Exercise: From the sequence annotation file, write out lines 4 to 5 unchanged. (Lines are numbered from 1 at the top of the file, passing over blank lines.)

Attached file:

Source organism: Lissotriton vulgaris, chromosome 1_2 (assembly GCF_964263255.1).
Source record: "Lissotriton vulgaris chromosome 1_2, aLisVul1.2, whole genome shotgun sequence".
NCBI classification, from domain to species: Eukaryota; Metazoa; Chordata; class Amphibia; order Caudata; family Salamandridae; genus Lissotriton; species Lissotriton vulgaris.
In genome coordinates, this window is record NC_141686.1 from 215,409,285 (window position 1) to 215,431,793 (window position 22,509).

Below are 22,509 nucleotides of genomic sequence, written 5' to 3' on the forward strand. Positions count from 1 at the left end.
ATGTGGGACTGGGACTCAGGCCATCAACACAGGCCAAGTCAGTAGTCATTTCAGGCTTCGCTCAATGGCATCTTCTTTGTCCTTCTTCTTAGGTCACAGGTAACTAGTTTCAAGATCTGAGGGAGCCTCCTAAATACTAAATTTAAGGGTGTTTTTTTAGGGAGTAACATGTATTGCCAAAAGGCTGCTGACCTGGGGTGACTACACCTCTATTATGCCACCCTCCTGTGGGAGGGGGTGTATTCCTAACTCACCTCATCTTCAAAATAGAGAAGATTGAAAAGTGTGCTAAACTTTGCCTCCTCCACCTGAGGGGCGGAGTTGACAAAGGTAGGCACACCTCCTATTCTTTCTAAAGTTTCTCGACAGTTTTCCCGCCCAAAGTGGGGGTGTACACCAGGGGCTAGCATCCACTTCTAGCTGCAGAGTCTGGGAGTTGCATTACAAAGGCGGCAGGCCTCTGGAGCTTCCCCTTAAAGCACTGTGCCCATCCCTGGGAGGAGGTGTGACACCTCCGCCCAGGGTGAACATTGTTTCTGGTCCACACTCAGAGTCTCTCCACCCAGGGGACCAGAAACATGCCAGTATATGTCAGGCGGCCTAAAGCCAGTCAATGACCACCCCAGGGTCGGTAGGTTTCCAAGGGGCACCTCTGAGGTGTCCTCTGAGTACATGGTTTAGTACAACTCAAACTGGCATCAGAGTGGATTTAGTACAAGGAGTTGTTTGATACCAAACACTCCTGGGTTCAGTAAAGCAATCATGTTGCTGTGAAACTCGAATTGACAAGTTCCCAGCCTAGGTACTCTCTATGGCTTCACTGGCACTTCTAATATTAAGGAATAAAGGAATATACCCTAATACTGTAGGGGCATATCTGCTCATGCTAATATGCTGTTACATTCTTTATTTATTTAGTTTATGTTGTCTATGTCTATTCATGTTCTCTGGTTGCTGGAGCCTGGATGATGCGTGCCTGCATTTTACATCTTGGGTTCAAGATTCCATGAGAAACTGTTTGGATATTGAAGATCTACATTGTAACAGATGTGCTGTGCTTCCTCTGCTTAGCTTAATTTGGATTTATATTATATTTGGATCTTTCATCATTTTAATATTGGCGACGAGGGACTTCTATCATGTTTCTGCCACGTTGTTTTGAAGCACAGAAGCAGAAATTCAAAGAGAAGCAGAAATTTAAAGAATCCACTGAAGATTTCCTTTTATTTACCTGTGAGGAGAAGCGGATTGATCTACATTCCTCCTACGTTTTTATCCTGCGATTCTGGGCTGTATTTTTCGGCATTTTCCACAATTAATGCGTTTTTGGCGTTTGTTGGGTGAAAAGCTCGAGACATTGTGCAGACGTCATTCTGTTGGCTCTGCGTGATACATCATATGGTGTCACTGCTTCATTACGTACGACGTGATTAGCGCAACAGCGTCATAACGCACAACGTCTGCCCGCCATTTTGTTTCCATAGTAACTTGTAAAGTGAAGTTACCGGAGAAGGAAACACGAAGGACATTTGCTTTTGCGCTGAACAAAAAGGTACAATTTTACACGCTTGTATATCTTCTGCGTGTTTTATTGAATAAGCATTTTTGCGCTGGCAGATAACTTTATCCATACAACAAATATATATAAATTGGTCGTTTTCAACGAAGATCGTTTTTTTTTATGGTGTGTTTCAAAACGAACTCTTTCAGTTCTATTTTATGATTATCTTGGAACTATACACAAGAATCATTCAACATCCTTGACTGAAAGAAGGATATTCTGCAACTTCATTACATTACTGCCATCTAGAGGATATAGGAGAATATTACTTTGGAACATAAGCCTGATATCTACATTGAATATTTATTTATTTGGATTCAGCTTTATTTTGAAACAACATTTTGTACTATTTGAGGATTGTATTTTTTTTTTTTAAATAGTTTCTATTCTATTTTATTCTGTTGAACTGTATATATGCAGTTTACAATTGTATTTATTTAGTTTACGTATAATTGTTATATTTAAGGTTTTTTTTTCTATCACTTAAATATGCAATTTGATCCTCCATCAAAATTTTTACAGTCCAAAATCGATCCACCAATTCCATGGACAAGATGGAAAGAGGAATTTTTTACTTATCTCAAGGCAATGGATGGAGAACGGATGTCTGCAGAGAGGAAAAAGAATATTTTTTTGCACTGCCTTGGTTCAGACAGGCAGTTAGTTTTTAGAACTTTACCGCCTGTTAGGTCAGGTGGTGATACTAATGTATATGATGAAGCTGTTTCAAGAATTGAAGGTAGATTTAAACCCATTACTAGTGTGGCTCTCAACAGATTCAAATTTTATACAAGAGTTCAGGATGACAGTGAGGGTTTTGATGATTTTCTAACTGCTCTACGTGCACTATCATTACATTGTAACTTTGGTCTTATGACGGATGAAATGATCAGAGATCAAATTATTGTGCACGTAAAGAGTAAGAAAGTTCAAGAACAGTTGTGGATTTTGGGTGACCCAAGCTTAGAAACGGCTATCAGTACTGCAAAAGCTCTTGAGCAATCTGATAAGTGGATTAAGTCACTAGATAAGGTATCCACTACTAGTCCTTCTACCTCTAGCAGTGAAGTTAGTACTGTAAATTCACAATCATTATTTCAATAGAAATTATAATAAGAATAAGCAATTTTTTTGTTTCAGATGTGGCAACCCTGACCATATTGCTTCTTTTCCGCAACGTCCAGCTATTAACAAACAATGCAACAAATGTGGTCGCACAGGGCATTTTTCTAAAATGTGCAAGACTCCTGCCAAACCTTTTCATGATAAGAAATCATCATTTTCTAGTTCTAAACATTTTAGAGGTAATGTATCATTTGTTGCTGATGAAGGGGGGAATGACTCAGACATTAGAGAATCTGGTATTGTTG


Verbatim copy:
In genome coordinates, this window is record NC_141686.1 from 215,409,285 (window position 1) to 215,431,793 (window position 22,509).

Below are 22,509 nucleotides of genomic sequence, written 5' to 3' on the forward strand. Positions count from 1 at the left end.